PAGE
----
OpenSSH supports sharing a single network connection for multiple ssh sessions.

Match host=login.rc.colorado.edu
ControlMaster auto
ControlPath ~/.ssh/.socket_%h_%p_%r
ControlPersist 4h

With ControlMaster and ControlPath defined, the first ssh connection authenticates and establishes a session normally; but future connections join the active connection, bypassing the need to re-authenticate. The optional ControlPersist option causes this connection to remain active for a period of time even after the last session has been closed.

$ ssh login.rc
joan5896@login.rc.colorado.edu's password: 
[joan5896@login01 ~]$ logout

$ ssh login.rc
[joan5896@login01 ~]$

(Note that many arguments to the ssh command are effectively ignored after the initial connection is established. Notably, if X11 was not forwarded with -X or -Y during the first session, you cannot use the shared connection to forward X11 in a later session. In this case, use the -S none argument to ssh to ignore the existing connection and explicitly establish a new connection.)

ProxyCommand

But what if you want to get to a host that isn't directly available from your local workstation? The hosts in the rc.int.colorado.edu domain referenced above may be accessible from a local network connection; but if you are connecting from elsewhere on the Internet, you won't be able to access them directly.

Except that OpenSSH provides the ProxyCommand option which, when coupled with the OpenSSH client presumed to be available on the intermediate server, supports arbitrary proxy connections through to remotely-accessible servers.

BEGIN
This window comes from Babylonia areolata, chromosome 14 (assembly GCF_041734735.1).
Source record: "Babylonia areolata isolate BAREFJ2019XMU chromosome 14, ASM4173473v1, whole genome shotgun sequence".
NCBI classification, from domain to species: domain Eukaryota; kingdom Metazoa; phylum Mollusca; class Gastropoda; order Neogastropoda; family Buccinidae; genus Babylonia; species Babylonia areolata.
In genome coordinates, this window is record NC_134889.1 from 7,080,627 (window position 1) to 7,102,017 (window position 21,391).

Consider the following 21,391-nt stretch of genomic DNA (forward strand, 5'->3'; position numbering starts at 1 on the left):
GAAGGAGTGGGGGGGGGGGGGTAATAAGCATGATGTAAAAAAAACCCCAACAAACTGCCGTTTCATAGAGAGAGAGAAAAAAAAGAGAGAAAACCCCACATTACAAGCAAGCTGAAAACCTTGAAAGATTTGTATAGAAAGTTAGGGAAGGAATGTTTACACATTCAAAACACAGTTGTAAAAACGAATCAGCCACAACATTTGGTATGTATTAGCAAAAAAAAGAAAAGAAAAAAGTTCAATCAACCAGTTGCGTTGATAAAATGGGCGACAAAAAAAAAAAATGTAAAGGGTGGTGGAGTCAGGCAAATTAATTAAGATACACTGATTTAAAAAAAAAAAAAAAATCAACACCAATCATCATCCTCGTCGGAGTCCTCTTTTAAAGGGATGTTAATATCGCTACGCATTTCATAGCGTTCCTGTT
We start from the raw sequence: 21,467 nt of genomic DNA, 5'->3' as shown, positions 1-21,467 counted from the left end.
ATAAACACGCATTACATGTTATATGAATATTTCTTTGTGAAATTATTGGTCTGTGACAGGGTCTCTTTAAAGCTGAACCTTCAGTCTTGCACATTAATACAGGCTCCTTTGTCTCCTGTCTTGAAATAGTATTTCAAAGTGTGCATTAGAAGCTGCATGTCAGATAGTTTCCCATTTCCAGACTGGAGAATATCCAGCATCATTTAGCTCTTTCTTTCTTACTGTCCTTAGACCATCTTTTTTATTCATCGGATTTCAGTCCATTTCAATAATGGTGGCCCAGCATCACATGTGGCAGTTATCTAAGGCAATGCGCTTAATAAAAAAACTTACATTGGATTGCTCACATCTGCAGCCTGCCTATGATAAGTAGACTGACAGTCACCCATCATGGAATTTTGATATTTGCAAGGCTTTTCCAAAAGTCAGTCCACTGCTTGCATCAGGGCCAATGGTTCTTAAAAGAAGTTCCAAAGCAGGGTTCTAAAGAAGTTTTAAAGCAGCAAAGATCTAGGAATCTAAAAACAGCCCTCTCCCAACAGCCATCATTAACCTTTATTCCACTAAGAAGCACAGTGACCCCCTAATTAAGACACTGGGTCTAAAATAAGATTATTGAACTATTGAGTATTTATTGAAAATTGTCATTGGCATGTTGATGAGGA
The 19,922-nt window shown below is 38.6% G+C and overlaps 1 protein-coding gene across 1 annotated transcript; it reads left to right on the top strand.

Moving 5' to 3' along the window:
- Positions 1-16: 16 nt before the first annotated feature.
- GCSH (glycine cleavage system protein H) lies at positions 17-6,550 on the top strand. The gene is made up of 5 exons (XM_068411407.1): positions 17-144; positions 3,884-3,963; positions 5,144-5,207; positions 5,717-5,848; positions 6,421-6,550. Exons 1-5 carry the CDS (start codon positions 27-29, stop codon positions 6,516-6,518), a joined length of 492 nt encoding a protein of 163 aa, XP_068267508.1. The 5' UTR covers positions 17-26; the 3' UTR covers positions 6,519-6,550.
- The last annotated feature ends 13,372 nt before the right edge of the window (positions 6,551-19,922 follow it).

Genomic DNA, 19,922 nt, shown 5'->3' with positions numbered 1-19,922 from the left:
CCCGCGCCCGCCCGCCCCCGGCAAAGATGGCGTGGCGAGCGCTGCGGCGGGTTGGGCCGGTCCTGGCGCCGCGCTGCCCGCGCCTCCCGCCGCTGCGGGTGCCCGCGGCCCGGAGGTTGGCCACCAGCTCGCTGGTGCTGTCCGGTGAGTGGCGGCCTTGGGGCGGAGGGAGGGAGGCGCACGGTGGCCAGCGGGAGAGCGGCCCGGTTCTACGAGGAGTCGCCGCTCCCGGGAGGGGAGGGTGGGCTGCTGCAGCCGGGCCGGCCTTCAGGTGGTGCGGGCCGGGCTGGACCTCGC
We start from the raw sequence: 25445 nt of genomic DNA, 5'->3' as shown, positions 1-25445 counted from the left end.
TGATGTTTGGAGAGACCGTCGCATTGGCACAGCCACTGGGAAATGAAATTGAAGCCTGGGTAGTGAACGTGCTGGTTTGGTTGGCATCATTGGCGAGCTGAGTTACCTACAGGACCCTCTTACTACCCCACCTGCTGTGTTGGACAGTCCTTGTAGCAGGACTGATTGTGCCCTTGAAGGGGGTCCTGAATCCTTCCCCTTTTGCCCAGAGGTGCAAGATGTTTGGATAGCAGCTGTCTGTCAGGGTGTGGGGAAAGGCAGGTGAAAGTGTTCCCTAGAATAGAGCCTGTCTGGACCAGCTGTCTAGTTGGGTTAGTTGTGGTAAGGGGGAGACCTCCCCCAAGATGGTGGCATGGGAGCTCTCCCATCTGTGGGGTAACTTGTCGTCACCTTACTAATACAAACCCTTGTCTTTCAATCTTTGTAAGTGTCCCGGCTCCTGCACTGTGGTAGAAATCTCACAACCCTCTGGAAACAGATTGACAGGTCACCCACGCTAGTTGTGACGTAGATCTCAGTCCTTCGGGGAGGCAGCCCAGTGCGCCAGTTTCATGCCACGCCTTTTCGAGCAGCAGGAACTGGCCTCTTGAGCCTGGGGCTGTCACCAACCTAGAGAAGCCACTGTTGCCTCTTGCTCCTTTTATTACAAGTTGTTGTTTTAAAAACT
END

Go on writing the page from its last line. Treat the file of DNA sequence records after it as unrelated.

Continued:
Match host=*.rc.int.colorado.edu
ProxyCommand ssh -W %h:%p login.rc.colorado.edu

Even though you can't connect directly to Janus compute nodes from the Internet, for example, you can connect to them from a Research Computing login node; so this ProxyCommand configuration allows transparent access to hosts in the internal Research Computing domain.

$ ssh janus-compile1.rc
[joan5896@janus-compile1 ~]$

And it even works with scp.

$ echo 'Hello, world!' >/tmp/hello.txt
$ scp /tmp/hello.txt janus-compile1.rc:/tmp
hello.txt                                     100%   14     0.0KB/s   00:00

$ ssh janus-compile1.rc cat /tmp/hello.txt
Hello, world!

Public-key authentication

If you tried the example above, chances are that you were met with an unexpected password prompt that didn't accept any password that you used. That's because most internal Research Computing hosts don't actually support interactive authentication, two-factor or otherwise. Connections from a CURC login node are authorized by the login node; but a proxied connection must authenticate from your local client.

The best way to authenticate your local workstation to an internal CURC host is using public-key authentication.

If you don't already have an SSH key, generate one now.

$ ssh-keygen -t rsa -b 4096 # if you don't already have a key

Now we have to copy the (new?) public key to the remote CURC ~/.ssh/authorized_keys file. RC provides a global home directory, so copying to any login node will do. Targeting a specific login node is useful, though: the ControlMaster configuration for login.rc.colorado.edu tends to confuse ssh-copy-id.

$ ssh-copy-id login01.rc

(The ssh-copy-id command doesn't come with OS X, but theres a third-party port available on GitHub. It's usually available on a Linux system, too. Alternatively, you can just edit ~/.ssh/authorized_keys manually.)